• Catherine Bilson

Logan's Lady by Rosanne Bittner


I had a bit of a wince early on in the story when an aristocratic lord in 1870’s London criticised his younger brother for ‘hanging out with’ an actress, and wondered if the whole story was going to be full of such contemporary slang. I’m glad I stuck with it, though, because the rest of the book does feel solidly period, bringing the Wild West vividly to life through the lens of Lady Elizabeth, who chooses to make a new life in America out from under the thumb of her controlling eldest brother.


I do feel I should warn readers who may fall rather for Matthew, Elizabeth’s kind and obviously dyslexic brother at the beginning of the book; he gets killed off very quickly, thus leaving her at the mercy of strangers and eventually bringing her into contact with Logan Best, the bounty hunter who’s the hero of the story.


With a wife and child lost to him in the most brutal fashion, Logan enjoys hunting down the lawless who prey on the weak. He was already on the trail of the man who stole Elizabeth’s fortune when they meet, and needs no incentive to take on the job to help her. He’d far rather do the job alone, but she has no intention of being left behind, and out on the trail her determination impresses him despite her previously pampered existence.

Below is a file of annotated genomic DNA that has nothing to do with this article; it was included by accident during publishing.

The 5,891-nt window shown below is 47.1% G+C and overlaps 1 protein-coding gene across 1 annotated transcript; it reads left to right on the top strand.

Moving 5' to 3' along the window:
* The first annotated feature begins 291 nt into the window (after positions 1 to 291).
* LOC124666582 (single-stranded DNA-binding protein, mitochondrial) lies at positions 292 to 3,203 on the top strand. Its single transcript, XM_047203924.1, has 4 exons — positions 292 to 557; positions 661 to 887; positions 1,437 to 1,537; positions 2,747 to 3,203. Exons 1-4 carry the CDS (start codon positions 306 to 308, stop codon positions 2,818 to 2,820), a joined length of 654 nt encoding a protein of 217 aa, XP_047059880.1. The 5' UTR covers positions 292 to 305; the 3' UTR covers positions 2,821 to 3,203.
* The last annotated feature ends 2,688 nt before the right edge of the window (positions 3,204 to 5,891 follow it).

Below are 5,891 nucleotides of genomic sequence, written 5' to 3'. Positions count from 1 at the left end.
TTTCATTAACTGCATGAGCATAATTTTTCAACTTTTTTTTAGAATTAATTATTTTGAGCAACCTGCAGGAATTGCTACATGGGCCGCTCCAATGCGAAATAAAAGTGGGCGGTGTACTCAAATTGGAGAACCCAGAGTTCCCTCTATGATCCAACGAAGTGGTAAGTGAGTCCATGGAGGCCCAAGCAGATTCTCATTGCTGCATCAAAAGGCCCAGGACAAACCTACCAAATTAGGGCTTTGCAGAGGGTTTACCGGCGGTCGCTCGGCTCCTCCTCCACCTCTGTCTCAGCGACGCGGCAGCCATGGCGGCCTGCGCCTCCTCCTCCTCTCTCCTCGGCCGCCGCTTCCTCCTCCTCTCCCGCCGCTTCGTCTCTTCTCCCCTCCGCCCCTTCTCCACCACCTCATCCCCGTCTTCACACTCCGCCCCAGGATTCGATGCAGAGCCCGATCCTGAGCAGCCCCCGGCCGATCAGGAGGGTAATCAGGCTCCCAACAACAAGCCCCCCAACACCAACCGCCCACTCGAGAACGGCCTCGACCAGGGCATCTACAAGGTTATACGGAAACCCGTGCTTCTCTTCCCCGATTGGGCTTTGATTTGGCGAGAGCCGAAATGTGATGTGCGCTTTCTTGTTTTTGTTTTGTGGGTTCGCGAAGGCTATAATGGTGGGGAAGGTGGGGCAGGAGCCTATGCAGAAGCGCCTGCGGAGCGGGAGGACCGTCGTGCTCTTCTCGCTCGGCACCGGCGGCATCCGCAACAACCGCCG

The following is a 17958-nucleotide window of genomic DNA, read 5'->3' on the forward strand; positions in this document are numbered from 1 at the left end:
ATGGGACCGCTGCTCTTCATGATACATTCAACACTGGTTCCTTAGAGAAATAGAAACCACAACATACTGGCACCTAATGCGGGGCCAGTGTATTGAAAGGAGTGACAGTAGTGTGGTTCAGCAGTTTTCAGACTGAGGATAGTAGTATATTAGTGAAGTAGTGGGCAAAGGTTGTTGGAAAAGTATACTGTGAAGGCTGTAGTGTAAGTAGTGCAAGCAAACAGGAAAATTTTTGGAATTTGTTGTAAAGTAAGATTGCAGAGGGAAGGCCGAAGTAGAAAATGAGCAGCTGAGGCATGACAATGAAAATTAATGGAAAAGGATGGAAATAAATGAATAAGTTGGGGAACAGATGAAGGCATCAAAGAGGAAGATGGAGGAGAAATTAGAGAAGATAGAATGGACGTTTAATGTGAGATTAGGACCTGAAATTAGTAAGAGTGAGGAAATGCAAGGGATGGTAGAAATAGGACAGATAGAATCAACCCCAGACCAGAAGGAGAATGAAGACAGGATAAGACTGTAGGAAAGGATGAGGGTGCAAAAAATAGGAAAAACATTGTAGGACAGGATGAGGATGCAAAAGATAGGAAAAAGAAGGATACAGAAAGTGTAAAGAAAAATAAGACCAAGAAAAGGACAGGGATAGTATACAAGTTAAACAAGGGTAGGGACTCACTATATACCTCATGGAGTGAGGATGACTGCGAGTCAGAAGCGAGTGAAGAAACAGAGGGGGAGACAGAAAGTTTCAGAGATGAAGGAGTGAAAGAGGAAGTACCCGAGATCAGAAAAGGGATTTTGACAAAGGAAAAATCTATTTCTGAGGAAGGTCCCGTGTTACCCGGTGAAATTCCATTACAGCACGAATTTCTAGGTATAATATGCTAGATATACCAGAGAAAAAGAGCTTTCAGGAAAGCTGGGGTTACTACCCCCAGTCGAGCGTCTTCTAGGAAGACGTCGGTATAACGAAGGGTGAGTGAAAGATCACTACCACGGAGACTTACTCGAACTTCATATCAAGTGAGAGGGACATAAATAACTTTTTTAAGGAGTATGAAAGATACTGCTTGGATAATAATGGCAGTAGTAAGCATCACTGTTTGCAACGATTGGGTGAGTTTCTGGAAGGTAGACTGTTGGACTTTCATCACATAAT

The pair seem like an odd couple, and it’s a slow process which sees them come to first a mutual respect and then to love. Elizabeth learning just how hard frontier life is from a farmer’s wife she stays with for a few days was a really interesting glimpse into just what life was like in the era. Because of the few anachronisms and my disappointment that Matthew didn’t eventually turn back up alive, however, I can’t quite give this five stars. I’ll settle for a solid four.

Logan's Lady is available now.


Disclaimer: I received a copy of this book for review through NetGalley.

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